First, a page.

Roughly two dozen Wake Forest families will have until January to move their homes following the town’s approval Tuesday of a 36-acre residential redevelopment project.
The residents will get up to $375,000 that will be divided among them, plus help from community groups to help with the transition.
The Wake Forest Board of Commissioners voted to support a Middleburg Communities plan for up to 260 cottage-style, for-rent homes on Deerfield Drive off N.C. 98. The development will replace the longtime Wellington Park Mobile Home Park.
The park’s owner and former town mayor George Mackie Jr. had told the families, most of whom own their homes, that they would have to leave, regardless of whether the redevelopment is approved.
Only 27 of the 47 families remain. Those who do not leave by Jan. 19 will be evicted, giving them 180 days under state law to relocate their mobile homes. Roughly a dozen homes can’t be moved because of their age or condition, resident Ronnie Jackson has told the commissioners.
Commissioner Chad Sary said Tuesday that finding a solution has not been easy. The commissioners have spent months trying to find a way to help the soon-to-be displaced residents, they said, but Mackie has made up his mind about closing the park.
Mackie has not responded to The News & Observer’s numerous requests for comment.
“It could have been handled in a much better way,” Sary said. “That being said, on this board, I think all of us try to make the right decisions. It’s never easy, and I personally never had to face anything like this.”
Wellington Park residents come together
Wellington Park residents and their supporters rallied outside Wake Forest Town Hall before Tuesday’s meeting. They had resolved in August to drop their plan for a resident-owned cooperative that could buy the park from Mackie, instead putting their support behind the deal with Middleburg.
They also worked with the N.C. Congress of Latino Organizations to start a GoFundMe campaign to raise $40,000 toward relocation costs. Some families have gotten estimates of $20,000 or more to move their homes to a new location.
The permit requires the developer to put up $375,000 to help the residents relocate, and the town to reimburse the developer $125,000 by forgoing a portion of its required parks and recreation fee. That could provide each of the remaining families with over $13,000.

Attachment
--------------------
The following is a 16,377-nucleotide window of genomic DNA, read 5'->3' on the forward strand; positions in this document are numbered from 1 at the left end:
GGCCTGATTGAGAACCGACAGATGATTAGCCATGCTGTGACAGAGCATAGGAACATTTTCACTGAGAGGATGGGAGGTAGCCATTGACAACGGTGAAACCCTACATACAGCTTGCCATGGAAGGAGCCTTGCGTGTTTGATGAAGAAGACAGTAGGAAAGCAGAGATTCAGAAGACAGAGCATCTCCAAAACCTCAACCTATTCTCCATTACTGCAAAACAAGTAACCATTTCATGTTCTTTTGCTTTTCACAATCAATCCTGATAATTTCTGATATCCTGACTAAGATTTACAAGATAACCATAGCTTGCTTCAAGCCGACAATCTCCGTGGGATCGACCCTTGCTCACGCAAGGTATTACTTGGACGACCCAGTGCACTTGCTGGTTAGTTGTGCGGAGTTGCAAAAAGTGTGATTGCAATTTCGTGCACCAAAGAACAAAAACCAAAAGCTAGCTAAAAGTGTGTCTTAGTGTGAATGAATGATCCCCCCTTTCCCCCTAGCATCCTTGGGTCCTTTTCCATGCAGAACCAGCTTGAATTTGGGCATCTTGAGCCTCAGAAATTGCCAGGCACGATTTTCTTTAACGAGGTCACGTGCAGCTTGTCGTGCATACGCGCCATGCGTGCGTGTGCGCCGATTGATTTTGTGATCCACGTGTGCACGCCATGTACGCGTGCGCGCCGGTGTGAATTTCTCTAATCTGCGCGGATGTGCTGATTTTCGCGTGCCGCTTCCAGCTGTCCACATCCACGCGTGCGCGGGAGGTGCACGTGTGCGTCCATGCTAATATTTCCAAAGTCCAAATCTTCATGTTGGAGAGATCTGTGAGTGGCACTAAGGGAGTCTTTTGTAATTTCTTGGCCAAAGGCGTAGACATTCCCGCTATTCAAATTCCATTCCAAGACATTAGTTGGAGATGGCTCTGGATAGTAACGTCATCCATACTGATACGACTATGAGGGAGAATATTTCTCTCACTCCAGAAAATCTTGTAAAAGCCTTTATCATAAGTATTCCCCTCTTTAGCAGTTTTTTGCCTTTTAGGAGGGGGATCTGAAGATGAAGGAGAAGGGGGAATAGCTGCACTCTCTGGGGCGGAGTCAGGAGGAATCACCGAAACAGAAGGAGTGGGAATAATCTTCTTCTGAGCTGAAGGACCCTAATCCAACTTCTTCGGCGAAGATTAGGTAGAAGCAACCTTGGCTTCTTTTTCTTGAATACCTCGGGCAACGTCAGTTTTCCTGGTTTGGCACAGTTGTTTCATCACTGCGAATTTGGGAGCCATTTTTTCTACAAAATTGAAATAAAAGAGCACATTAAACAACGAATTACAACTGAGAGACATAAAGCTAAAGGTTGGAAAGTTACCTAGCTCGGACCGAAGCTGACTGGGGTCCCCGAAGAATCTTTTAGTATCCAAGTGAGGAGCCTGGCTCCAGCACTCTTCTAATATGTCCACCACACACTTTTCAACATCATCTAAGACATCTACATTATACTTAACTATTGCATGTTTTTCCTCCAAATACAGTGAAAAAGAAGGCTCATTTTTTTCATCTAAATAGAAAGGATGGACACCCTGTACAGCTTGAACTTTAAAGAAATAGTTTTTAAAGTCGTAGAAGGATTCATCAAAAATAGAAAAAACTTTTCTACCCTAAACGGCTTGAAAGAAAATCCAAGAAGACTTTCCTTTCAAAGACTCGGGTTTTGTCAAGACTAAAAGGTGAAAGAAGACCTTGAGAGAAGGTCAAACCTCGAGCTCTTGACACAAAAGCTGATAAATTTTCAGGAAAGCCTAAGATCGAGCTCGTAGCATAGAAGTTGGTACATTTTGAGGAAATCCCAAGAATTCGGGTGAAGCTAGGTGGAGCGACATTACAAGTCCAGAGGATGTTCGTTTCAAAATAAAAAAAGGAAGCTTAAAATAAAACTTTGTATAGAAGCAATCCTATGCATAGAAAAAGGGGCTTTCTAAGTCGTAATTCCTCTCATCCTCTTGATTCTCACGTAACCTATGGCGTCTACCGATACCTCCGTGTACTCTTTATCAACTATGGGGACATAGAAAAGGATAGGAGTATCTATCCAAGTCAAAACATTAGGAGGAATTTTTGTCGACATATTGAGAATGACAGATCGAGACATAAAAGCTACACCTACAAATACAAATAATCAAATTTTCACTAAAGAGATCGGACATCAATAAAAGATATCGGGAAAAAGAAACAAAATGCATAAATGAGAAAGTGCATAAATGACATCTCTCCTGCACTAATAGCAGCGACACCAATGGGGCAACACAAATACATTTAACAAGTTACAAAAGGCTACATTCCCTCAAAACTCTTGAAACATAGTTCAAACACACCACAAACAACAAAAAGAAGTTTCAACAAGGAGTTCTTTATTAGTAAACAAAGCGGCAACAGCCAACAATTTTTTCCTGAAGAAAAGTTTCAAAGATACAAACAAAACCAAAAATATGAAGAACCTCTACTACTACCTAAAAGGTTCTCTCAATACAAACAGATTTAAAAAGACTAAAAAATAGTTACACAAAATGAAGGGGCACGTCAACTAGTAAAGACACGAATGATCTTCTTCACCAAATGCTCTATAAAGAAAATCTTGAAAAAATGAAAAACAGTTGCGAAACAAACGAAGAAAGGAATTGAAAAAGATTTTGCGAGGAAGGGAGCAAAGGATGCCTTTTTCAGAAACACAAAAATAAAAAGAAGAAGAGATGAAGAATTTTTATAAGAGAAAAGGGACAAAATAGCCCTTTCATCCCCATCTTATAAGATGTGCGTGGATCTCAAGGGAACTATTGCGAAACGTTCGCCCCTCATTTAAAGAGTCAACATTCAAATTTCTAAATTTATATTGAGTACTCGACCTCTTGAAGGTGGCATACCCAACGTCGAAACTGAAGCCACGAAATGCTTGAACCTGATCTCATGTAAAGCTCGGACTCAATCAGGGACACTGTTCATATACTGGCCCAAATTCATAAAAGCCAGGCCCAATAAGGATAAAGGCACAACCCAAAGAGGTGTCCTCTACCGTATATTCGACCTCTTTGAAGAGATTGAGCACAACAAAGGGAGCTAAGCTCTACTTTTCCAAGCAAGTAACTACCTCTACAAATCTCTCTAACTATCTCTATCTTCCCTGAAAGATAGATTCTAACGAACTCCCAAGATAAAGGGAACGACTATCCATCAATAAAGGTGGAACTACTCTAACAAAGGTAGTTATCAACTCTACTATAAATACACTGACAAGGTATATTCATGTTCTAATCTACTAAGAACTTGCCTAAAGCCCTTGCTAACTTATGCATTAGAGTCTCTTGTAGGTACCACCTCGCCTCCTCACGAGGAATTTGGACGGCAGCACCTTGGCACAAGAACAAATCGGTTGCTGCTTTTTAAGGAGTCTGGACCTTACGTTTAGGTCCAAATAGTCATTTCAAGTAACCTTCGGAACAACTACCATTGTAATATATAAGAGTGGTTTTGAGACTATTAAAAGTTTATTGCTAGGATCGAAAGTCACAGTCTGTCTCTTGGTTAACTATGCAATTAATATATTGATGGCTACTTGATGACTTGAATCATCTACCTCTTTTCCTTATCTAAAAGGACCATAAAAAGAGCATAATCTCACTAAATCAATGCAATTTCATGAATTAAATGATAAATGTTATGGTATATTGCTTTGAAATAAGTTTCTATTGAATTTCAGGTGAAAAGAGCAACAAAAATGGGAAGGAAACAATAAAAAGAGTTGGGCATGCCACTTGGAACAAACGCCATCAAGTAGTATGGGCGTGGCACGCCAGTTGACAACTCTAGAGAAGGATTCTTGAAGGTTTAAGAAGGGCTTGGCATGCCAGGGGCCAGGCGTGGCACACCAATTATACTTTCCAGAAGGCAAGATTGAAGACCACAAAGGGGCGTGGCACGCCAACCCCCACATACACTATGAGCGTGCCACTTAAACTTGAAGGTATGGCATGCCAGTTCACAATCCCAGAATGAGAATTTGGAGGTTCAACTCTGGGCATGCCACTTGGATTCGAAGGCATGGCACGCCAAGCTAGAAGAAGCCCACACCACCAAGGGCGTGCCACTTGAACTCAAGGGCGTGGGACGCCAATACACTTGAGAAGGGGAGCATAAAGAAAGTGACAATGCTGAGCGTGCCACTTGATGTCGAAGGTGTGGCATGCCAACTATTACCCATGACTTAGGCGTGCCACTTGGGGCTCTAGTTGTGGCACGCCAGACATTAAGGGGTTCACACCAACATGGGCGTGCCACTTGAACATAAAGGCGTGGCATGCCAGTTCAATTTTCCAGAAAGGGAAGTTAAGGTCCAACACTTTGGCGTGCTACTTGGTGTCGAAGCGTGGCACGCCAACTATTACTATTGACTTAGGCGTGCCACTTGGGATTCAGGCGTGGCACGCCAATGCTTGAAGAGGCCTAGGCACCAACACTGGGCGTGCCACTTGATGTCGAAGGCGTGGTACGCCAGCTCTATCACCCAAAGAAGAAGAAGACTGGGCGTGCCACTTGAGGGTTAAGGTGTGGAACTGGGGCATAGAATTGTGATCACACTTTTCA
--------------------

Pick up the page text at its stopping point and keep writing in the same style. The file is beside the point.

That offer was negotiated at the Sept. 7 meeting with the Planning Board and commissioners, who were taken aback when Jason Pfister, vice present of land entitlements for Middleburg Communities, said the town would reimburse half of the original $250,000 relocation funding pledge.
It was the first time any of them had heard the plan, the commissioners said. Wall-Lennon suggested Middleburg put another $125,000 in the pot, which the developer did last week.
Pfister told The N&O that he also had reached out to moving companies and regional park owners to find options for the residents. He characterized the discrepancy about the relocation funding as a miscommunication.
Commissioner Liz Simpers said that was frustrating.
“We don’t want to hurt anyone, and we don’t want to hurt the people that have no other choice but to be evicted, but if we can help, we need to do it,” she said at the Sept. 7 meeting.
Wake Forest Mayor Vivian Jones credited Pfister and Middleburg Communities at Tuesday’s meeting with helping to reduce the effect on residents.
“Looking back on my experience with developers, I believe (Pfister) has done more than most, and I think it would be unkind or inappropriate to cast him or Middleburg as the bad guy in this situation,” Jones said.
Middleburg will work with Triangle Family Services and ONE Wake — a group of churches and nonprofits — to help the families.
The money can be spent on a variety of relocation costs, from a down payment on a new home or apartment to utility connections, moving fees, temporary lodging, childcare and storage units, Wall-Lennon said. Triangle Family Services also will provide up to $1,500 in gift cards for gas, food and other necessities.
The developer’s construction plans will not be approved until the residents receive the help they were promised, Wall-Lennon said.
“I wanted to publicly share this with the residents in hopes that it gives you some sense of comfort or confidence that we have done all that we knew to do in this particular situation,” she said. “My heart aches for you. I’m sorry this has come down to this, but I do wish you all the best.”